Could a security breach de-rail the magenta express train?

T-Mobile, ably led by wild-eyed CEO John Legere, has been causing chaos throughout the US wireless market, but a data-breach could impact the brands credibility in the eyes of customers.

Customer opinion is a fickle thing. It can sometimes only take a minor incident and all of a sudden the brand is as attractive as a turd in a washing machine. T-Mobile has been generating some serious momentum over the last few years, readily stealing subscribers from the likes of AT&T and Verizon by undercutting tariffs, though how much of an impact with a data-breach have on brand perception?

“Out of an abundance of caution, we wanted to let you know about an incident that we recently handled that may have impacted some of your personal information,” T-Mobile wrote in a statement to customers.

“On August 20, our cyber-security team discovered and shut down an unauthorized access to certain information, including yours, and we promptly reported it to authorities. None of your financial data (including credit card information) or social security numbers were involved, and no passwords were compromised. However, you should know that some of your personal information may have been exposed, which may have included one or more of the following: name, billing zip code, phone number, email address, account number and account type (prepaid or postpaid).”

According to reports and rumours across the industry, the breach could have left as many as 2.5 million subscribers exposed to the attack. According a T-Mobile spokesperson talking to Motherboard, the incident occurred after hackers compromised company servers through an API, although no further technical details have been disclosed. The attackers are believed to be international.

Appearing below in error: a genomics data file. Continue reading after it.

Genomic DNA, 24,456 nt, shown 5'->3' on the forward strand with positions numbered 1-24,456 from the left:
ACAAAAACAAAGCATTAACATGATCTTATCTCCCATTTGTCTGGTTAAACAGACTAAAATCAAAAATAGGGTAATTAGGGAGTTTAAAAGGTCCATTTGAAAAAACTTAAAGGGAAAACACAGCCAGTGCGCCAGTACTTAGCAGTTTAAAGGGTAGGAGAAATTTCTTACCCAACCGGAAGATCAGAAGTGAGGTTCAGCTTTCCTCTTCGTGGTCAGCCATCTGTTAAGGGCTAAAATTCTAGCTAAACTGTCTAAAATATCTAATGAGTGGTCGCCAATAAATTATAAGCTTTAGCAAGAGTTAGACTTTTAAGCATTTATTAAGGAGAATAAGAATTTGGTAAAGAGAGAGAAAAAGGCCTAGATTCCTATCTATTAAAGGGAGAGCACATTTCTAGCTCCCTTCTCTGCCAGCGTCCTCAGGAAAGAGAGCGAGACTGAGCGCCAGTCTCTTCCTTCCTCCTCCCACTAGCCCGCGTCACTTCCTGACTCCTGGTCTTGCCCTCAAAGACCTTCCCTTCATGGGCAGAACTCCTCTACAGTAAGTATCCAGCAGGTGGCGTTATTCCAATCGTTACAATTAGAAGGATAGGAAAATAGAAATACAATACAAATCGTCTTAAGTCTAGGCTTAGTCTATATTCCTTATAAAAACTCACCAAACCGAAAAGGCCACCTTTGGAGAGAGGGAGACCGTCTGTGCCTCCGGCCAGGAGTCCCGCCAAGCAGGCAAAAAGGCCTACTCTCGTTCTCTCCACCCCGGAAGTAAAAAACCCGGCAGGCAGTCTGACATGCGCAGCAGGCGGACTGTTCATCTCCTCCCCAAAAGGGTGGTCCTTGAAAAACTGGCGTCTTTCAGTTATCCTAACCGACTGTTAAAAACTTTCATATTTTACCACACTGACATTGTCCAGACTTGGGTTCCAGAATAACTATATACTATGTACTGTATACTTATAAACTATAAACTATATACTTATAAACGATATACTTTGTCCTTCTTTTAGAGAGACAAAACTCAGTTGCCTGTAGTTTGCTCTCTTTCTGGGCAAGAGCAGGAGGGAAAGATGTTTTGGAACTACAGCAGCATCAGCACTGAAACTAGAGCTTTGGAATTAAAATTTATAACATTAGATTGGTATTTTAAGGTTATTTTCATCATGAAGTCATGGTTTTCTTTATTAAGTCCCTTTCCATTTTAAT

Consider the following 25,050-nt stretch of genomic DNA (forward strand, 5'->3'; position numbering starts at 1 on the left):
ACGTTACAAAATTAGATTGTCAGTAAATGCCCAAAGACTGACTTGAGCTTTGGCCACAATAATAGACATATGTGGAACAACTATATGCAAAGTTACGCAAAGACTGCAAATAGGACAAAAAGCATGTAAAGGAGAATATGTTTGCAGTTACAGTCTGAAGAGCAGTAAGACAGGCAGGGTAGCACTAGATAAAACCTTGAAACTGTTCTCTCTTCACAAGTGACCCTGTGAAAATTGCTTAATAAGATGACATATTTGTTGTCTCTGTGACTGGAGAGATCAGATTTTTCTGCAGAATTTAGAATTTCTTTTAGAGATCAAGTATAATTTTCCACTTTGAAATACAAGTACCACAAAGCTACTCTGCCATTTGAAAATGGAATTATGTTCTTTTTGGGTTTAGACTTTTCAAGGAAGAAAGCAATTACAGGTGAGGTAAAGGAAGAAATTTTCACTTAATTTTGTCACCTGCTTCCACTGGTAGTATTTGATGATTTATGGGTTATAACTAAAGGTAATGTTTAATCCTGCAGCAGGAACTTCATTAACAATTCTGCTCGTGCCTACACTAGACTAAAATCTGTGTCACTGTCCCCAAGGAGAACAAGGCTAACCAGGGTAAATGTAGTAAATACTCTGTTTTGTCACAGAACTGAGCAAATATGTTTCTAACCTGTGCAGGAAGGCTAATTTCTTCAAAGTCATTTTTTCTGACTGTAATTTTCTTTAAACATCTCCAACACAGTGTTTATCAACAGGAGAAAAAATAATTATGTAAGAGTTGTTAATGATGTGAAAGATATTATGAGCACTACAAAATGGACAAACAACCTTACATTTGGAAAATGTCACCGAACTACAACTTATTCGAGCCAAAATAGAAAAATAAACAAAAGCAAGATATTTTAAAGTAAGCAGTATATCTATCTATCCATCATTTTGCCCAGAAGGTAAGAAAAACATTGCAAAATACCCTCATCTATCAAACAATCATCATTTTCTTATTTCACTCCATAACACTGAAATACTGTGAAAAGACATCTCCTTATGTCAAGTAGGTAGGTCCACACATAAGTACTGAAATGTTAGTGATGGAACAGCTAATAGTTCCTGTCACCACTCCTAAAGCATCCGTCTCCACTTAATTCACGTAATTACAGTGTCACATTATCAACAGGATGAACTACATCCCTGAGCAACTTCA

This is not the first time T-Mobile US has been exposed for security flaws. In May, researcher Ryan Stephenson found a bug which allowed external parties to access customer information just using a phone number. An API used by T-Mobile staff allowed them to look up customer details simply by entering their phone number, though it was not password protected meaning anyone could take advantage of the short-cut if they found the sub-domain. The oversight unveiled a customer’s name, address, billing account number, and in some cases, information about tax identification numbers, as well as security question information.

Every company will have flaws in the system, the perimeters are simply too vast nowadays making the concept of 100% secure almost impossible. The issue here is about credibility; how much of an impact will the news have on customers perception of T-Mobile as a brand and a trusted guardian of their personal information?

As mentioned before, customers are very fickle, especially when much of the attraction to a brand is based on price. Some customers might be asking a simple question now; are a few saved dollars each month worth the risk of my personal information being exposed? T-Mobile has been excellent at hoovering up new subscribers over the last couple of years, but this has been due to highly aggressive marketing moves focused on acquisition. The retention capabilities of the brand have not genuinely been put to the test.

With data protection and privacy high on the agenda following several scandals, most notably the Facebook Cambridge Analytica saga, customers are becoming more sensitive to such incidents. Whether this is enough to de-rail the magenta steam train remains to be seen, but it does ask questions over the company’s credentials.